Mr. Speaker, listening to this prolonged debate and looking at the eleven and a half pages of amendments in the Order Paper, I cannot help but think there must be a lot of disorganization in the background of this legislation. I wonder why the government does not go back to the drawing board and start out with something that makes sense to all concerned and the public can use.
However, we are now debating these amendments line by line. The question of the ephemeral exemptions is a particularly trying one in my riding. Although it is a vast area, probably about one-fifth the size of the province of Ontario, there are within that area only three radio stations, one cable outlet and one independent television station. They are all going to suffer from this legislation. Some of them are going to suffer so much that I am afraid they might be lost.
That does not make any difference to the government members or to their friends and accomplices on the separatist side who have been working hand in glove devising this legislation.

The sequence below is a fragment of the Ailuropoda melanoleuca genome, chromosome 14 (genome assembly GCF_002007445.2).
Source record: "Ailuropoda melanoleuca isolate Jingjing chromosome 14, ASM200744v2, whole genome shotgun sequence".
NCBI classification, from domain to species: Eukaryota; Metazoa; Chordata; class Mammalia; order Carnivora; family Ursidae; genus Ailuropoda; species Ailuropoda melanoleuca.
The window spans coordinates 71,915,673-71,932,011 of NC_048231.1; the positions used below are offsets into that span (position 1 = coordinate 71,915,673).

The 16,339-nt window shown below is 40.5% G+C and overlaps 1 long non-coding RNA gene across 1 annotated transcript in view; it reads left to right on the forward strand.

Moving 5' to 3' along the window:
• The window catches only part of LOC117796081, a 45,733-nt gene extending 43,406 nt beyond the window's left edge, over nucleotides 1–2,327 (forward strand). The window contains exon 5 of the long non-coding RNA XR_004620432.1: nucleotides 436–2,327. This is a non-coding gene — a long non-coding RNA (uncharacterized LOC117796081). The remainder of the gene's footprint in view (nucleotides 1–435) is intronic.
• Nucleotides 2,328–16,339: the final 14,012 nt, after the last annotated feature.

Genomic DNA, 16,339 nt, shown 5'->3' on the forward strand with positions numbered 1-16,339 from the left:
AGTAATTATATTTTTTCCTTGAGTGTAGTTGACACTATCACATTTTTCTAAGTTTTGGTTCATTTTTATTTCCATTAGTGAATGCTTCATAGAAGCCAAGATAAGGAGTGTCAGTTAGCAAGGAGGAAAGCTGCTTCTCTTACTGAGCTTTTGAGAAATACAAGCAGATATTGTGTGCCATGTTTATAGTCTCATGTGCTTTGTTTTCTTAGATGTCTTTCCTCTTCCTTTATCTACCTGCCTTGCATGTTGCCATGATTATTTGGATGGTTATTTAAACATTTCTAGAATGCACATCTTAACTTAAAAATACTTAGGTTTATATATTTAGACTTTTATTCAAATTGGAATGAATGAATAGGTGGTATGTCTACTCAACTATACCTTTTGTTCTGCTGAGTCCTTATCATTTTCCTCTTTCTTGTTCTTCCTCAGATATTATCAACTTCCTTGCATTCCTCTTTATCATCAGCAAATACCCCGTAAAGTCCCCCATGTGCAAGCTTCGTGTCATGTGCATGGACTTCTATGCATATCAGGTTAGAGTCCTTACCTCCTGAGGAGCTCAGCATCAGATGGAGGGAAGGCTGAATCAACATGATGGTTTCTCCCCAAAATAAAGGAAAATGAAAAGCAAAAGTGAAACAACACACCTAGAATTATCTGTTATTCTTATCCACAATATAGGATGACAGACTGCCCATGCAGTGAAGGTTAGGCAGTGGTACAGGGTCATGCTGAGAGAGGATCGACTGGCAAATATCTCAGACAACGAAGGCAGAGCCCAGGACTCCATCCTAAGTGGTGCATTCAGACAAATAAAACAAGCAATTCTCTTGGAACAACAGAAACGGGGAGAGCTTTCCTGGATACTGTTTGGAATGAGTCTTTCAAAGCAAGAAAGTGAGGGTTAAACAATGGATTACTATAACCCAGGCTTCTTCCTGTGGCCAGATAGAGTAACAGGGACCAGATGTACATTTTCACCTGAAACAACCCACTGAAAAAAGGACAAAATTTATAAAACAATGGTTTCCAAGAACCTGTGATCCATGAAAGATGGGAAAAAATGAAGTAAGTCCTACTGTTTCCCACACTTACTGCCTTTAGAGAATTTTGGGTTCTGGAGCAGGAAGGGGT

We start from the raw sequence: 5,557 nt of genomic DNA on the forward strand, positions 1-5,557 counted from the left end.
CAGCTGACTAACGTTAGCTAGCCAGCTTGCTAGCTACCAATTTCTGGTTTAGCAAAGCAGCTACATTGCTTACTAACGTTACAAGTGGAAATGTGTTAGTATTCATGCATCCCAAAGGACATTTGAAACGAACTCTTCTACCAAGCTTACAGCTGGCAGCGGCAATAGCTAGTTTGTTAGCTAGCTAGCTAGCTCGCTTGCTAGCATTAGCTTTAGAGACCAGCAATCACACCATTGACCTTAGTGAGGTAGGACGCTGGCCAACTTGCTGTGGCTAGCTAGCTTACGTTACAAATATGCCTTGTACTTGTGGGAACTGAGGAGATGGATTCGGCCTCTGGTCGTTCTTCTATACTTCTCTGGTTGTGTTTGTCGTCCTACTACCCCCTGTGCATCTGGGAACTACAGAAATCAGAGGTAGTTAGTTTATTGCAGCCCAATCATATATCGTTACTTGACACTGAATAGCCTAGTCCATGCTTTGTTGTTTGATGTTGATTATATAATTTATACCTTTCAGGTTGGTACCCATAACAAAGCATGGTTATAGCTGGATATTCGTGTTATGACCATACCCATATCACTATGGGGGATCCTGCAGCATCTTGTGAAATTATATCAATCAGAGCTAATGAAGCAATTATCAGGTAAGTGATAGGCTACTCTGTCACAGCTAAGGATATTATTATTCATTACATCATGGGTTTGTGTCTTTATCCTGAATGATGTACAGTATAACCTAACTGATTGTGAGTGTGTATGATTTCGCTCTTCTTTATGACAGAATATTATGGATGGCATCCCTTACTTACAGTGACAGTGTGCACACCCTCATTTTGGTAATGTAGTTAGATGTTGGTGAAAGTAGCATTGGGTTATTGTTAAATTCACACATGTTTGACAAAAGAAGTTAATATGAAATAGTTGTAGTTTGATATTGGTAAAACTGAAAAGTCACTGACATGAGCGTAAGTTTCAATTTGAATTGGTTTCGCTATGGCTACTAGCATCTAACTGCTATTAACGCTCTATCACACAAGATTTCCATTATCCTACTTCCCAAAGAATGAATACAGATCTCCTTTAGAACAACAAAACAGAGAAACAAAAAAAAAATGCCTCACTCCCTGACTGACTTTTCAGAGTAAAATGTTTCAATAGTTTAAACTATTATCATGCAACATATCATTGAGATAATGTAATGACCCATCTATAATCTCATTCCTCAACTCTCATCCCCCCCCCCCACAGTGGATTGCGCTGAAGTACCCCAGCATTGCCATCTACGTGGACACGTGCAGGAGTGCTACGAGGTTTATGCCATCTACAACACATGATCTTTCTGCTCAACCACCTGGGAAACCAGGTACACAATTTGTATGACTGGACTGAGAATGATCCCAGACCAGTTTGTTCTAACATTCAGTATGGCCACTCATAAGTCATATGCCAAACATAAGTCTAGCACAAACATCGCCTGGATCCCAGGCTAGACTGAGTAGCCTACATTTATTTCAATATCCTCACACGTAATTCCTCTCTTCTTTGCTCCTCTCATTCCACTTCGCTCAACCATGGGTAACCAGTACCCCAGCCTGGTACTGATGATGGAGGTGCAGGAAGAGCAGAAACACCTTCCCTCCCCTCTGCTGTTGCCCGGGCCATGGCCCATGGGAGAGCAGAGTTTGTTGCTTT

As a somewhat technical person, one of the things in this legislation that I find most offensive is the lack of any real exemption for the transfer of formats. Most smaller radio stations have fairly extensive libraries, some of them in two, three or even four formats. It is a dog's breakfast. It is that way because they cannot afford to make a massive conversion. Now we are going to tell them, when we pass this bill, that their libraries, unless they are willing to pay for the transfer of formats every time they take something off the shelf, have become basically useless.